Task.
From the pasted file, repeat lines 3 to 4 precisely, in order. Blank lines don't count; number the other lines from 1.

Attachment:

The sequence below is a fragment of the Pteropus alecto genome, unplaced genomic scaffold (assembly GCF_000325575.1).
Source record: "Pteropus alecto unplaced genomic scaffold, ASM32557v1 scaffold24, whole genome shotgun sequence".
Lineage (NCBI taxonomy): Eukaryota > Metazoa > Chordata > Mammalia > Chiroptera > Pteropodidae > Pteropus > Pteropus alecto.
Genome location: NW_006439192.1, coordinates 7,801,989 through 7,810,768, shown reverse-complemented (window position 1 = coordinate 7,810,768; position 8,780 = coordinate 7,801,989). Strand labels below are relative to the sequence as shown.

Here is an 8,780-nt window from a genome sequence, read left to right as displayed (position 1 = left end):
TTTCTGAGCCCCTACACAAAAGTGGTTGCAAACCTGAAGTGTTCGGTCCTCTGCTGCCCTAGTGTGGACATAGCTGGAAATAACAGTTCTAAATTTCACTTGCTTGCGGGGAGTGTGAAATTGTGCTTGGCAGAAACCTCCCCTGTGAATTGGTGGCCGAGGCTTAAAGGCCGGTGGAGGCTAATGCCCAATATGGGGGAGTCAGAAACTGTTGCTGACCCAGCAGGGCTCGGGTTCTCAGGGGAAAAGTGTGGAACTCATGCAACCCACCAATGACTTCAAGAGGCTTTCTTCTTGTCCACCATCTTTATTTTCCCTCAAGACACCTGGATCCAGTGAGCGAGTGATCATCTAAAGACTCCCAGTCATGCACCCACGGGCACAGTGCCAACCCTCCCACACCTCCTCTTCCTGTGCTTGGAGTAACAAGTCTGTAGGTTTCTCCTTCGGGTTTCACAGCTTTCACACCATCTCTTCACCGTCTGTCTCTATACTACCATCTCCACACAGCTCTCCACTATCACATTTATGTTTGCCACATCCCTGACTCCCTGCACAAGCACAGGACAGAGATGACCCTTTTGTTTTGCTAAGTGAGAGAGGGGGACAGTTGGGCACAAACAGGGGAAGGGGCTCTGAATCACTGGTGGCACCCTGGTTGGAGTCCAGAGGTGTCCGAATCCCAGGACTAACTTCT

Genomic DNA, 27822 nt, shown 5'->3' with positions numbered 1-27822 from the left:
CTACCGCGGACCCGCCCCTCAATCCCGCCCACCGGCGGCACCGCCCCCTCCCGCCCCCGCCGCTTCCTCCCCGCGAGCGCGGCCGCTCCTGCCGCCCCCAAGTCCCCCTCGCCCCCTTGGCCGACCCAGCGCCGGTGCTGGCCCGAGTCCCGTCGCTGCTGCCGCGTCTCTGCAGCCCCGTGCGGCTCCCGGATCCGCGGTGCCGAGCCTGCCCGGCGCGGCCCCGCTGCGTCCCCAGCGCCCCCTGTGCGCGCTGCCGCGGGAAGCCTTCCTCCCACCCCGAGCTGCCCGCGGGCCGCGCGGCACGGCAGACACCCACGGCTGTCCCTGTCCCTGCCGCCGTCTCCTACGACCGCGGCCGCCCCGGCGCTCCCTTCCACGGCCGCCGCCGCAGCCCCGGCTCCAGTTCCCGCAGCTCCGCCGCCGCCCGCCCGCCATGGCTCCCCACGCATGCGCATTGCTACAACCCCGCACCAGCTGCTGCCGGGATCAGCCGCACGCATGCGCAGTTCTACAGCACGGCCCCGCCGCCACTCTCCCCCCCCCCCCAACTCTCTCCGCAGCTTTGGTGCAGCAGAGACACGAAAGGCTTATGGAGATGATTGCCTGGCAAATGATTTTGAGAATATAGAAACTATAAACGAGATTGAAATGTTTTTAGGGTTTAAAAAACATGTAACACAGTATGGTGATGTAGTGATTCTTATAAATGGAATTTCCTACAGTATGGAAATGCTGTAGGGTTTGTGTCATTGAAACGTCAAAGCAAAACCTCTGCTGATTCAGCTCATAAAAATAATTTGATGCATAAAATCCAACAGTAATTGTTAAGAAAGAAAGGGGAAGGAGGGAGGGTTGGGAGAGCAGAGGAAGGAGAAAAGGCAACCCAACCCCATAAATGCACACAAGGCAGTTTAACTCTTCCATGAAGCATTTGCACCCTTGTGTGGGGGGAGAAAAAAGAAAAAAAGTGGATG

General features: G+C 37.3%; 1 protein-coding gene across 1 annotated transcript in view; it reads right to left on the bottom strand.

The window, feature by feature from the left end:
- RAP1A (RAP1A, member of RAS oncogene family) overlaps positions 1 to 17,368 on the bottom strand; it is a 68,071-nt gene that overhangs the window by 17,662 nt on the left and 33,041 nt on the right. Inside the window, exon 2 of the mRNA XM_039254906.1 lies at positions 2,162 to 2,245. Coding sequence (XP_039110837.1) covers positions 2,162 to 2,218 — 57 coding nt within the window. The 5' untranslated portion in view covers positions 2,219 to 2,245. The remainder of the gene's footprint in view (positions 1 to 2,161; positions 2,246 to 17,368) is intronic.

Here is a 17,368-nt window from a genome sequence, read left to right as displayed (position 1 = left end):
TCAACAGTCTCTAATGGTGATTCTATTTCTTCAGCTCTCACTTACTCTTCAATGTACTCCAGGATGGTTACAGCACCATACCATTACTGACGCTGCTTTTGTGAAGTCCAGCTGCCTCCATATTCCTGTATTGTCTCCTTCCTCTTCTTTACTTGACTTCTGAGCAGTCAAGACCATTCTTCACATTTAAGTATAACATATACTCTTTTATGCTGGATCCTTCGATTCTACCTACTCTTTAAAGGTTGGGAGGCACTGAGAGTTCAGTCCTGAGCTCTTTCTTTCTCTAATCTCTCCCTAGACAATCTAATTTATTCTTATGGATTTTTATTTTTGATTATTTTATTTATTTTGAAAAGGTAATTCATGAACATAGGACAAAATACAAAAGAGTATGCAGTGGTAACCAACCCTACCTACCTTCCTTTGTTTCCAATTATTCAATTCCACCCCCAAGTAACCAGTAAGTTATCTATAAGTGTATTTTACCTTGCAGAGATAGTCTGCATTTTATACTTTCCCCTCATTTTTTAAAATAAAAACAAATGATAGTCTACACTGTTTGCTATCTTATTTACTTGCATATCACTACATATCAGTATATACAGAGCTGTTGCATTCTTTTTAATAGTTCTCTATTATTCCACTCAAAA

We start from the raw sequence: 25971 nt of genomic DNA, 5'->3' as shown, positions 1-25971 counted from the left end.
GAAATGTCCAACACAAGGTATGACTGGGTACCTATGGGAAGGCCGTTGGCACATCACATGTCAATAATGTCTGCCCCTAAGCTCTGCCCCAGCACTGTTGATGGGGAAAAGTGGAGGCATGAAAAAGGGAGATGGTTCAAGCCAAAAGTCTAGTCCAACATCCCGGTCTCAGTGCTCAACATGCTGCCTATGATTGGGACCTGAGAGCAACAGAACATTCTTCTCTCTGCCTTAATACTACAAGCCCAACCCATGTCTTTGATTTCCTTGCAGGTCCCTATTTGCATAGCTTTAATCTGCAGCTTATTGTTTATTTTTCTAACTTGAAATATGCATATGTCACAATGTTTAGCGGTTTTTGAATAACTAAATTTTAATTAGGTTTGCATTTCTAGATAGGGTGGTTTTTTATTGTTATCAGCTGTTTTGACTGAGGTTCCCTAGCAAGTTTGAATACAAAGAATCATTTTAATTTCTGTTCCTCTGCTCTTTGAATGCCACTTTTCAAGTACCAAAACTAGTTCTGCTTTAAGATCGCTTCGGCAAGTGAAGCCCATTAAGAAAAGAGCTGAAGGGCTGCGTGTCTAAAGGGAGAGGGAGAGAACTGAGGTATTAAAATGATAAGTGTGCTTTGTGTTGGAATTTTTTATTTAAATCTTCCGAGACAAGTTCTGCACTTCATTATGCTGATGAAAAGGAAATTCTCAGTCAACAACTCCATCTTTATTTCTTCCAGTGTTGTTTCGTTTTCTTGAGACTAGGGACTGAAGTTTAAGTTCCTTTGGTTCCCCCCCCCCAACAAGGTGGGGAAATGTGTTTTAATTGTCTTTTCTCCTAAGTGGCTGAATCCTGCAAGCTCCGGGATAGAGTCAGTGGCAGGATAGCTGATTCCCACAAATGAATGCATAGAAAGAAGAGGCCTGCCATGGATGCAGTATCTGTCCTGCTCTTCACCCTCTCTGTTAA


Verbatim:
Lineage (NCBI taxonomy): Eukaryota > Metazoa > Chordata > Mammalia > Chiroptera > Pteropodidae > Pteropus > Pteropus alecto.
Genome location: NW_006439192.1, coordinates 7,801,989 through 7,810,768, shown reverse-complemented (window position 1 = coordinate 7,810,768; position 8,780 = coordinate 7,801,989). Strand labels below are relative to the sequence as shown.